Sizzler Has a Food Truck. Sorry, Hipsters

How a hot local trend became a marketing vehicle for national chains

Should you come across a broken-down food truck on the side of the road, there’s a chance Larry Olmsted let the air out of its tires.

When the USA Today food columnist recently documented America’s worst culinary trends for Forbes, he placed food trucks at the top of the list, beating out such abominations as TV cooking competitions, gastropubs and restaurants named for (but rarely featuring the actual cooking of) celebrity chefs.

Olmsted dubbed food trucks—those mobile purveyors of dumplings, tacos and cupcakes popularized by hipsters, foodies and office workers from coast to coast—“ridiculous” and even “morally reprehensible,” arguing that they are less a real innovation than simply another means of delivering grub to consumers, “akin to the ‘invention’ of home delivery, take-out containers or the drive through.”

The writer proclaimed it ultimately “more a fad than a trend,” adding, “I’ve yet to see any tangible benefits of the food truck craze to the average consumer.”

Don’t tell that to Sizzler. Or to Applebee’s, Taco Bell, Red Robin, Jack in the Box or any of the other national restaurant chains aiming to crack the code of food truck culture. Even companies that aren’t in the business of slinging hash have begun including food trucks in their marketing plans. Last year, for example, the Gap deployed food trucks in New York, Chicago, Los Angeles and San Francisco as part of a two-month promotion for its 1969 apparel collection. And this past spring, NBC’s Today show commissioned a pair of food trucks to make its presence known at the annual SXSW festival.

But is there really room for Big Macs and Jumbo Jacks alongside all those organic s’mores and sustainable grilled cheese sandwiches?

To die-hard fans, “corporate food truck” may be an oxymoron along the lines of “caffeine-free energy drink” or “eco-friendly SUV.” Food trucks are in vogue precisely because they are an antidote to corporate chains, with their dull, processed and, more often than not, unhealthy eats. Food trucks became hot by offering fresh, artisanal and sometimes daring fare in limited quantities at select locations—status dining for foodie elites on a Groupon budget.

And yet, given its explosive popularity and intrinsic marketing value, one could hardly expect the food truck to stay trapped in such a narrowly circumscribed paradigm.

“Food trucks are like having a roaming billboard in whatever city you’re in,” says Dennis Suh, operations director of Mobi Munch, a Los Angeles-based company that leases and sells custom-configured food trucks. And these aren’t merely billboards but highly interactive ones, dispensing comestibles, aggregating customers and enlisting target audiences in their sales pitches.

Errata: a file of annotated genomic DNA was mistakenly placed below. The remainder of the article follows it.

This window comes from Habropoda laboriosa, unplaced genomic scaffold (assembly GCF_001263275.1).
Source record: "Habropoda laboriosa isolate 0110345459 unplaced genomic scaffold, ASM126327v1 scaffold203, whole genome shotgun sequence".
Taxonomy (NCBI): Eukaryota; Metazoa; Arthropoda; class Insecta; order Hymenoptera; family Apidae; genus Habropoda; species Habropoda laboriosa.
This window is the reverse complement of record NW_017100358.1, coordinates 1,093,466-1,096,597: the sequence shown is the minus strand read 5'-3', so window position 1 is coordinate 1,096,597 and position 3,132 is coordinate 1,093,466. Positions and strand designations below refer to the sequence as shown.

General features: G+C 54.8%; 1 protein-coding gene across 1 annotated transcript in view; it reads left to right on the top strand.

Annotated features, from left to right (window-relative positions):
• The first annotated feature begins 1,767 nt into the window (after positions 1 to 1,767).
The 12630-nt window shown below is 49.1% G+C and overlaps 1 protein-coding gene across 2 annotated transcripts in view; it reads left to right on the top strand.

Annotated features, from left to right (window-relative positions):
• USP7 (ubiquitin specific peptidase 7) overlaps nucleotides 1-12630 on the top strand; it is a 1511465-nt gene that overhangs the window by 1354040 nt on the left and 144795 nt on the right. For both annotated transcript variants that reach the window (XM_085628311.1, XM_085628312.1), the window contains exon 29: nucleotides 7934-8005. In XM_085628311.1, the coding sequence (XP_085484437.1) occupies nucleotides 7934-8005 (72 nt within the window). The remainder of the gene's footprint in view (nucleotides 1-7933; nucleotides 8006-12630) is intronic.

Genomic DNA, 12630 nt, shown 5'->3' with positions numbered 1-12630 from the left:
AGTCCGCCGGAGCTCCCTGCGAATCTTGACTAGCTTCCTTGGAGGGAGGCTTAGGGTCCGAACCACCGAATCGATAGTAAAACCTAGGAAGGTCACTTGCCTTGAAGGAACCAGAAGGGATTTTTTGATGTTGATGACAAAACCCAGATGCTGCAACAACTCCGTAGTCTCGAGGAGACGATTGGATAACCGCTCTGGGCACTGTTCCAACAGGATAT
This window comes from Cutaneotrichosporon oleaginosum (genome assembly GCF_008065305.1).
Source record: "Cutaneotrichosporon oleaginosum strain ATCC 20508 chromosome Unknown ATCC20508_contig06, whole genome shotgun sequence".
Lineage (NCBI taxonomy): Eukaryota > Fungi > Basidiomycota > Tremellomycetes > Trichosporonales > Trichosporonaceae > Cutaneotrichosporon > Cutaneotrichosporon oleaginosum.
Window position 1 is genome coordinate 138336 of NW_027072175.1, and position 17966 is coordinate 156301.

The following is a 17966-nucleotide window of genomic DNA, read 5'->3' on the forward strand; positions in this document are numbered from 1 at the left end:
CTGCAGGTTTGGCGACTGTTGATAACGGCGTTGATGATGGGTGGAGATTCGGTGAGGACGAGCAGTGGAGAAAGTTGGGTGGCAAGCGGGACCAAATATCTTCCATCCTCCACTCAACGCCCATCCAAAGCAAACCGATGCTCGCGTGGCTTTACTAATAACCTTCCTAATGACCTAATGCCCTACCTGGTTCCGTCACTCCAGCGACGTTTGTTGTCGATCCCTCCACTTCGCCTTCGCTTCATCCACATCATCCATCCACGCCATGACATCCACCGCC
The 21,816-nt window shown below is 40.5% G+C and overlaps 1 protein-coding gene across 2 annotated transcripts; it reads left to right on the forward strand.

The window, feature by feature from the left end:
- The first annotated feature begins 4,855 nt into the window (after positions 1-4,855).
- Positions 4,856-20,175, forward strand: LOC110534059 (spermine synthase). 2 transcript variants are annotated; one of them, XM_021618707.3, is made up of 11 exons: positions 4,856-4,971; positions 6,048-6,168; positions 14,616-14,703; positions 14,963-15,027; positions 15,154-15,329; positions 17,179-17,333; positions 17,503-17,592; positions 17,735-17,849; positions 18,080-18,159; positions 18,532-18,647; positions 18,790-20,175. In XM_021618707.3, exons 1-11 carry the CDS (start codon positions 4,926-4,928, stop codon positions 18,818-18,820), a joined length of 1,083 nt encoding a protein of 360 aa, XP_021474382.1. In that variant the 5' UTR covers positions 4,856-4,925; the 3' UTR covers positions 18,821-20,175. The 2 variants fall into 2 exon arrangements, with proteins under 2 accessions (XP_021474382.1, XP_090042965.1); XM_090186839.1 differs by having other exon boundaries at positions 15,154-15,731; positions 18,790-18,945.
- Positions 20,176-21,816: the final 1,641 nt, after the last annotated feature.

To that end, Twitter has, of course, been a key partner of food trucks, as NBC demonstrated at SXSW with its “Munchie Mobile” promotion. Long before Ann Curry’s dis-astrous heave-ho came to dominate headlines and blogs, the network managed to get tongues in Austin, Texas, wagging about Today—a not inconsiderable feat considering this is a half-century-old, gray-viewer-skewing network television program we’re talking about, being hawked at a gathering devoted to uncovering the next Pinterest.

The secret formula: hot breakfast first thing in the morning for all those bleary-eyed influencers and their followers.

The network served some 10,000 compulsively self-documenting media professionals more than 2,500 free “breakfast bombs” and 45 pounds of bacon jam over the course of four days, urging them to publicize it via Twitter, Foursquare, Instagram and outlets such as USA Today and NPR at a time when the eyes of media, tech and entertainment were on Texas. The result: 6.2 million impressions via Twitter alone, according to Jen Brown, digital director of the Today show.

Aside from such promotional one-offs, it is national chains suddenly getting in the game that is reshaping food truck mania.

It has been a learning process.

When Sizzler rolled out its truck last year, executives at the 54-year-old steakhouse chain felt that one way they could stand out from all the culinary upstarts hustling kimchi quesadillas on the streets of Los Angeles was to emphasize service. While well-meaning, it also served as evidence that the suits did not necessarily appreciate what had spawned the food truck rage to begin with.

“We’d see all these long lines at food trucks and talk about how we could capitalize on that by getting our food out in a few minutes without compromising quality,” says Chris Rahder, who focuses on nontraditional business development for the chain.